Gympie motorists copped more than $1 million in speeding fines in 2017.
Gympie motorists copped more than $1 million in speeding fines in 2017. Valerie Horton

REVEALED: Gympie's staggering speeding bill

LEADFOOTS in Gympie racked up more than $1 million in speeding fines in 12 months.

A Right to Information investigation has revealed police handed out 5410 speeding tickets across the Gympie police regions in 2017.

Those fines cost motorists $1,011,027, enough to pay the wages for 14 primary school teachers or registered nurses.

Just short of 4500 tickets were handed out to speeders driving less than 13km/h over the limit. A further 858 were caught driving 14-20 km/h over the limit, 89 were speeding 21-30km/h and 11 fines were given to drivers doing 31-40km/h over the limit.

Three drivers were hit with a $1117 fine for driving more than 40km/h over the limit, the highest speeding category.

One of the region's top doctors, Australian Medical Association Queensland chair Shaun Rudd, said drivers were not getting the message.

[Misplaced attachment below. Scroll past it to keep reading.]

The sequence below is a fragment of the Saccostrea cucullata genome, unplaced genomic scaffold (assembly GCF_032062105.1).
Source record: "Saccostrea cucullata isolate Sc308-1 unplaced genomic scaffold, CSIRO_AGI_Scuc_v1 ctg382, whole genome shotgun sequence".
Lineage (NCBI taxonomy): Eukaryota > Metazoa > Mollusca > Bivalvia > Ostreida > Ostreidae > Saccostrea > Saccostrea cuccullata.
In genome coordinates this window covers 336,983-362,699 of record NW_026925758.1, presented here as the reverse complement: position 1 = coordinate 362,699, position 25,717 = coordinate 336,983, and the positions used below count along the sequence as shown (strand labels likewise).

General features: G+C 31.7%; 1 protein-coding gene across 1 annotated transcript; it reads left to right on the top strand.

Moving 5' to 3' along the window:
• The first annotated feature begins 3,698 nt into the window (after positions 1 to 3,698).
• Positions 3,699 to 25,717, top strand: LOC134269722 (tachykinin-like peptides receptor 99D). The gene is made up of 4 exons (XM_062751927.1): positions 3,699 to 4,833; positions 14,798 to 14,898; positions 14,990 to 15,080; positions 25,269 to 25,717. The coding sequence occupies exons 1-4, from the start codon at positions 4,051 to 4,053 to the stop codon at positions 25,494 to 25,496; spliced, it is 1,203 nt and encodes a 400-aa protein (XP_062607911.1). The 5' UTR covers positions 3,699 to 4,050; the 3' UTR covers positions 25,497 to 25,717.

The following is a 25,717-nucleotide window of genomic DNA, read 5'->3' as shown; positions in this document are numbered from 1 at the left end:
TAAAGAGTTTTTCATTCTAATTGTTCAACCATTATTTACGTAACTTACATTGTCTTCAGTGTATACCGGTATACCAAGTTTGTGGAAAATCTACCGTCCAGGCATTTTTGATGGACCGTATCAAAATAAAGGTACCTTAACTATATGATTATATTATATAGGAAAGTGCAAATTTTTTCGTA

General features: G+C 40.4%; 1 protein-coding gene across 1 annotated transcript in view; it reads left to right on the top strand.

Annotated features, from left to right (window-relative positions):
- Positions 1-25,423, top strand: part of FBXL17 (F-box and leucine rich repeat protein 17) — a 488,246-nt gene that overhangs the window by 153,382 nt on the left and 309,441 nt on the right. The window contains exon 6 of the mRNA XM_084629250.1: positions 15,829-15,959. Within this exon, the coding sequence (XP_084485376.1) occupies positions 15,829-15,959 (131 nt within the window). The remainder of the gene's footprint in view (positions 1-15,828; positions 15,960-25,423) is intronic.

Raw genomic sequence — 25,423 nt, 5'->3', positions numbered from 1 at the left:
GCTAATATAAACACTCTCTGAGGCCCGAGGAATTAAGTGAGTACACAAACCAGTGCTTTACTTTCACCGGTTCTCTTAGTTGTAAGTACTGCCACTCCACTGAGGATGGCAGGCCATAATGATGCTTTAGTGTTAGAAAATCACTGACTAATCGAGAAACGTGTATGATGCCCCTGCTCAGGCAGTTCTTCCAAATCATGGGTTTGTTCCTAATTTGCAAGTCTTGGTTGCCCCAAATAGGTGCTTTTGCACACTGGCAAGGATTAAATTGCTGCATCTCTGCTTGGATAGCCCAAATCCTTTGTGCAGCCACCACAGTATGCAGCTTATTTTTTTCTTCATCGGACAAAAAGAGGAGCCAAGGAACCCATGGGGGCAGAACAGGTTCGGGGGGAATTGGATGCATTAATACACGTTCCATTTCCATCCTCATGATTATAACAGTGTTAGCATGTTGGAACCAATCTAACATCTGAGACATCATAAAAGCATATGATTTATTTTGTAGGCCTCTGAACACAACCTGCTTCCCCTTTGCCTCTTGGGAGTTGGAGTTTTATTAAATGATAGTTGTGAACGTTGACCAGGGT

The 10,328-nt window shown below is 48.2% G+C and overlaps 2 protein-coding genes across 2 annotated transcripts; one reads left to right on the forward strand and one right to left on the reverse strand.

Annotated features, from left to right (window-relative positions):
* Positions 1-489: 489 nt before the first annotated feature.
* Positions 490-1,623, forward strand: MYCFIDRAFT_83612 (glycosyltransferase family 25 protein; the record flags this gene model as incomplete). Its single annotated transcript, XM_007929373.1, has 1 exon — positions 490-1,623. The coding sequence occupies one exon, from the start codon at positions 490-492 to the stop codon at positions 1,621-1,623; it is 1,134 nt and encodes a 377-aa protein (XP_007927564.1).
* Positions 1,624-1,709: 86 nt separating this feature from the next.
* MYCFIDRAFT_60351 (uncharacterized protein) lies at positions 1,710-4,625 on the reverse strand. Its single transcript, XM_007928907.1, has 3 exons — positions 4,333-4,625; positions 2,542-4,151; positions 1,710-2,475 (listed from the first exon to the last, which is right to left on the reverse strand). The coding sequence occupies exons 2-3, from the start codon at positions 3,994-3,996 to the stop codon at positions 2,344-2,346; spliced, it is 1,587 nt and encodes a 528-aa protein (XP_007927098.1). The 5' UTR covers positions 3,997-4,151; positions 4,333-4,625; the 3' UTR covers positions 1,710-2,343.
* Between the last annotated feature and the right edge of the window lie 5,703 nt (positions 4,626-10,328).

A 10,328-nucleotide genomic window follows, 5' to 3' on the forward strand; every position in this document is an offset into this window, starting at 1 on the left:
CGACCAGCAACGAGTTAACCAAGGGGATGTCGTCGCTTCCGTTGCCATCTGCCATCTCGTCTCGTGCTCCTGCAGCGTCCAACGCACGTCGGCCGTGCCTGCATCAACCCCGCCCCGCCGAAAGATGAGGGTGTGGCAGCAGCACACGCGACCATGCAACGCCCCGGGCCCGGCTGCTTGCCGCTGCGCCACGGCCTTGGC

"Despite all the warnings, speed continues to be one of the major causes of road accident fatalities in Queensland. Already this year, we have had 18 fatalities in the region," he said.

"Each year thousands of people are admitted to hospitals in the region because of road accidents - many of which were caused by speed, placing pressure on our doctors and nurses.

"Speed combined with distractions like mobile phones is a lethal combination. It is vital that drivers adhere to the speed limits and keep their eyes on the road."

 

Queensland regional road policing boss Inspector Peter Flanders said even doing 10km/h over the limit significantly increased the chance of a crash turning deadly.

"The physics behind speeding are stark. If you are in a 40 zone driving at 50km/h, that extra 10km/h increases your kinetic energy by one and a half times," he said.

"To put it simply, if you hit a kid you are hitting them one and a half times harder."

Inspector Flanders said braking also took longer at higher speeds, making it harder to avoid a potential accident.

"In that same situation, driving at 50km/h in a 40 zone, it'll take about twice as long to brake as if you were doing the limit." -NewsRegional

Gympie Times


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